by David Model
The Genocide Convention defines two basic levels of guilt: the direct
commission of genocide and complicity to commit genocide.
Complicity in genocide must embody:
1. Intentional participation;
One example of direct American genocide, Iraq, has suffered massive
destruction to its infrastructure, the economy and human life, particularly
since the imposition of American sanctions in 1990 and the bombing in 1991.
UN Resolution 661 mandated sanctions against Iraq originally to force Iraq
to withdraw from Kuwait. The resolution was worded in such a way as to
grant the United States a veto over which products could be traded with
Iraq. The American government exploited that veto to severely punish the
people of Iraq in the hope that they would overthrow Saddam Hussein
2. Knowledge of the genocidal intent of the perpetrators;
3. Organizing, planning, supplying arms, training intelligence, or direct military support.
According to a 1993 UNICEF study, "What has become increasingly clear is
that no significant movement toward food security can be achieved so long as
the embargo remains in place."
Declassified documents divulge the fact that the Americans were aware of and
responsible for a humanitarian crisis caused by the sanctions. A Defense
Intelligence Agency report on January 18, 1991 concludes that:
Failing to secure supplies [for Iraq] will result in a shortage of pure
drinking water for much of the population. This could lead to increased
incidences; if not epidemics of disease…Current public health problems
are attributable to the reduction of normal preventative medicine, waste
disposal, water purification and distribution electricity, and the
decreased ability to control disease outbreaks.
On January 15, 1991, B-52s were flying towards their targets in Iraq and
cruise missiles were fired from ships in the Indian Ocean. Iraqi defences
were incapable of offering any resistance.
Restricting the bombing to only military targets was not part of the U.S.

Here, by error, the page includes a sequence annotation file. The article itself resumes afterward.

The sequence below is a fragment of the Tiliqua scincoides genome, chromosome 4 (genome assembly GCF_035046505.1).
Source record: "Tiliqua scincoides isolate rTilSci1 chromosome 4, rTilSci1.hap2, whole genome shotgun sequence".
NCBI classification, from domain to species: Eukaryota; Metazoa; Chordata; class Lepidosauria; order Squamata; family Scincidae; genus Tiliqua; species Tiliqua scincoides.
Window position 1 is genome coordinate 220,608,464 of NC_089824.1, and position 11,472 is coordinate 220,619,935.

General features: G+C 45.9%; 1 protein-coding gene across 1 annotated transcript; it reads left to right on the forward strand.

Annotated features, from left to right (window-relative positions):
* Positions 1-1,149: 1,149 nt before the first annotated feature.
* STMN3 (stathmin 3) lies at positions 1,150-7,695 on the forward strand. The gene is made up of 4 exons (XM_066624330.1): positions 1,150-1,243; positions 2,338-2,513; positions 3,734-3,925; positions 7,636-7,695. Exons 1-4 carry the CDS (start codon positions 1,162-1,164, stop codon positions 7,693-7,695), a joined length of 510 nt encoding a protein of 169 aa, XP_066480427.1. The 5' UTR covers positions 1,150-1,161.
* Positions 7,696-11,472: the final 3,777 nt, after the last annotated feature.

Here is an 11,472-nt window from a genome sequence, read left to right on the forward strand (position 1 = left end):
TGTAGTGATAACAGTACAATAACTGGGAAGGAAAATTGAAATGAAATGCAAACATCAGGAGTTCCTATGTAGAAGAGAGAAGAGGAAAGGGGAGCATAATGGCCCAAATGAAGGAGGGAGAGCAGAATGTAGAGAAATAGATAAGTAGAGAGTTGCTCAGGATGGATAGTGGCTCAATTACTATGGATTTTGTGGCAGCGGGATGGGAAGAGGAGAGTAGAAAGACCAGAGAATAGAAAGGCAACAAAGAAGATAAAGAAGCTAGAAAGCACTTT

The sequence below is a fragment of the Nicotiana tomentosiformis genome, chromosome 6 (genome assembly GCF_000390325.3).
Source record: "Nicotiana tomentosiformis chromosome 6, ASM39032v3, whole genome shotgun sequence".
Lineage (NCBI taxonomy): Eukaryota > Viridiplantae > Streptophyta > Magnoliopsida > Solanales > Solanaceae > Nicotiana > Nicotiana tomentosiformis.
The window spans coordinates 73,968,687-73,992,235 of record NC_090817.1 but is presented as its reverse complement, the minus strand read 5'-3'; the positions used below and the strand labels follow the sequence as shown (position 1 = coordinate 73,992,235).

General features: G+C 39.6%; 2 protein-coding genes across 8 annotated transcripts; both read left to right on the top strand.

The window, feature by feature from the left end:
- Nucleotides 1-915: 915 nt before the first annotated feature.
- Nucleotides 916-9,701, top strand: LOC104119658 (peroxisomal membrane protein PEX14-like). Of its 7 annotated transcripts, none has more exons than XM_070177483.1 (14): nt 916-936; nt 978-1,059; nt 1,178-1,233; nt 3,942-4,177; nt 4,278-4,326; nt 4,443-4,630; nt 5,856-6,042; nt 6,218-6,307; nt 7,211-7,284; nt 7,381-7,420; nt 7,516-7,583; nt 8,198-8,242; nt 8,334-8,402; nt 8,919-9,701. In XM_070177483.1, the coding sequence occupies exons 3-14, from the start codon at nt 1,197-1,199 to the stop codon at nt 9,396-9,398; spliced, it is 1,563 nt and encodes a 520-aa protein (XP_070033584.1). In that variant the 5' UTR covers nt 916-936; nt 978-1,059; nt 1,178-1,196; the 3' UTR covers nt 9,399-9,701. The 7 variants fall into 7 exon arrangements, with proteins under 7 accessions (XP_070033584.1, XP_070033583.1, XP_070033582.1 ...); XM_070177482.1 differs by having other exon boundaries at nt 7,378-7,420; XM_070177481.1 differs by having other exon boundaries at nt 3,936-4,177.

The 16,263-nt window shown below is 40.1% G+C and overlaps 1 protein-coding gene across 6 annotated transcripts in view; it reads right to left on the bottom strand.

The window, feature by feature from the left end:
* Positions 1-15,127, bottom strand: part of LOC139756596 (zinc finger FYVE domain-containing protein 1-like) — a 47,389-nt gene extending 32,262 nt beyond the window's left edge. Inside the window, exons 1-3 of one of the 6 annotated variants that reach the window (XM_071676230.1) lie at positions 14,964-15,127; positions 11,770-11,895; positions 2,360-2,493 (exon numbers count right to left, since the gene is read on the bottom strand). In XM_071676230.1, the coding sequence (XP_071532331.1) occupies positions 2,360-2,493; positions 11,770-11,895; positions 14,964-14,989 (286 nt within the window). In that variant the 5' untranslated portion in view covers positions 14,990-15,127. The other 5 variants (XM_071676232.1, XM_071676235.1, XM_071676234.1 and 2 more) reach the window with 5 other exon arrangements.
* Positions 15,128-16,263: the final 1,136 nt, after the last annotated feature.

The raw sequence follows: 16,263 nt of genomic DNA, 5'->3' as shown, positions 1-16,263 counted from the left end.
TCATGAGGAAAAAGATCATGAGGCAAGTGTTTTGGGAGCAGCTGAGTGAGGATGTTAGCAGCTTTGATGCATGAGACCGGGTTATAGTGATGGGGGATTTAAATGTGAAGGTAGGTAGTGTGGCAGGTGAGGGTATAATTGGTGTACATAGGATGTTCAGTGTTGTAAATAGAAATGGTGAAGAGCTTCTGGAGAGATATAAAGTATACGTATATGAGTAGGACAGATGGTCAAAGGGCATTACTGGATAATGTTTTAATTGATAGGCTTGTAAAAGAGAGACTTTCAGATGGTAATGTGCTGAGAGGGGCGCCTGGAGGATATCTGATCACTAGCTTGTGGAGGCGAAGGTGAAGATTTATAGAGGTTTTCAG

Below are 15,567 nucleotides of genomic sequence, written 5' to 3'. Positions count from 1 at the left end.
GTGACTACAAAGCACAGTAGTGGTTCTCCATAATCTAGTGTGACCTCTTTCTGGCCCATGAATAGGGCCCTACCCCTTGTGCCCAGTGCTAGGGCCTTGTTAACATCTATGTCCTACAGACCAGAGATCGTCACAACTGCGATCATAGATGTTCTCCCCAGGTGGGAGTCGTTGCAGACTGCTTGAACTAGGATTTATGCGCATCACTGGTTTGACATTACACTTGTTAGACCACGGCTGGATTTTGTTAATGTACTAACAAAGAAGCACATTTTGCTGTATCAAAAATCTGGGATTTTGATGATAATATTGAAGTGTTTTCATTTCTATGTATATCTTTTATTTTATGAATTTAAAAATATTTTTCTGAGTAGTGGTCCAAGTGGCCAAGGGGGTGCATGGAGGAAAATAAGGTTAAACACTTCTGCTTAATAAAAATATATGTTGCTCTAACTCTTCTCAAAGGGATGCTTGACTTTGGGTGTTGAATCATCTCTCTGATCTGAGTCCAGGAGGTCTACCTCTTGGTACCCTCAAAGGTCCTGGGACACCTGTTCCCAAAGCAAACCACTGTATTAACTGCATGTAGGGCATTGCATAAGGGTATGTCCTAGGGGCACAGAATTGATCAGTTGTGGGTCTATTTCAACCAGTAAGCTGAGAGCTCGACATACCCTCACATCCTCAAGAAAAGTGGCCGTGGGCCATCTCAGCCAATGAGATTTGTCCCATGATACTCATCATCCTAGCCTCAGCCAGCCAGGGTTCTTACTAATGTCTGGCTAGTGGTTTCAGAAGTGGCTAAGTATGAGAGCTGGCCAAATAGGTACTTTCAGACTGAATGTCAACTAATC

war plan whereas targets included hospitals, electric utilities, schools,
factories, water treatment plants, irrigation systems, food storage
facilities and community health centres. Over 200,000 people died, the
majority of whom were civilians.
In 2003, George Bush Junior inflicted further atrocities on the devastated
people of Iraq and on a country virtually bombed back into pre-industrial
times by another so-called war. As of today, Iraq has suffered a further
one million casualties and four million refugees.
Whether or not the administrations of Bush Senior, Clinton, and Bush Junior
intended to commit genocide in Iraq is irrelevant because the consequences
of the bombings and sanctions could have been predicted by any reasonable
person. The actions of these administrations clearly resulted in mass
killing, serious bodily and mental harm, and the infliction of conditions
calculated to bring about Iraq's physical destruction in whole or in part.
Iraq is a clear-cut case of genocide.
The carnage resulting from this genocide clearly exposes the disparity
between the professed principles of American foreign policy and its manifest
practice. This hypocrisy betrays the indifference of American leaders to
basic democratic principles and to respect for both domestic and
David Model is a Professor of Political Science at Seneca College. He is the
author of State
of Darkness: US Complicity in Genocides Since 1945.
Enver Masud, "Iraq War: 'Supreme
International Crime'," The Wisdom Fund, June 29, 2005
Enver Masud, "Iraq: Divide and Rule,
'Ethnic Cleansing Works'," The Wisdom Fund, October 10, 2006
[Life in Baghdad certainly is better than it was 18 months ago, when some 60
to 100 bodies were being found beside the roads every morning, the victims
of Sunni-Shia sectarian slaughter. The main reason this ended was that the
battle for Baghdad in 2006-07 was won by the Shia, who now control
three-quarters of the capital. These demographic changes appear permanent;
Sunni who try to get their houses back face assassination.--Patrick
Cockburn, "Iraq: Violence
is down - but not because of America's 'surge'," Independent,
September 14, 2008]
[The report, published in the Environment and Planning A journal, uses
satellite data to show the enormous number of minority Sunnis cleansed from
neighborhoods by Shi'ite militias. By the time the surge began, according to
study leader Dr. John Agnew of UCLA, "many of the targets of the conflict
had either been killed or fled the country".--"Satellite Photos Show Sectarian
Cleansing, Not Surge, Led to Drop in Iraq Violence," antiwar.com,
September 19, 2006]
"One Day After 2007 Attack,
Witnesses Describe US Killings of Iraqi Civilians,"
democracynow.org, April 8, 2010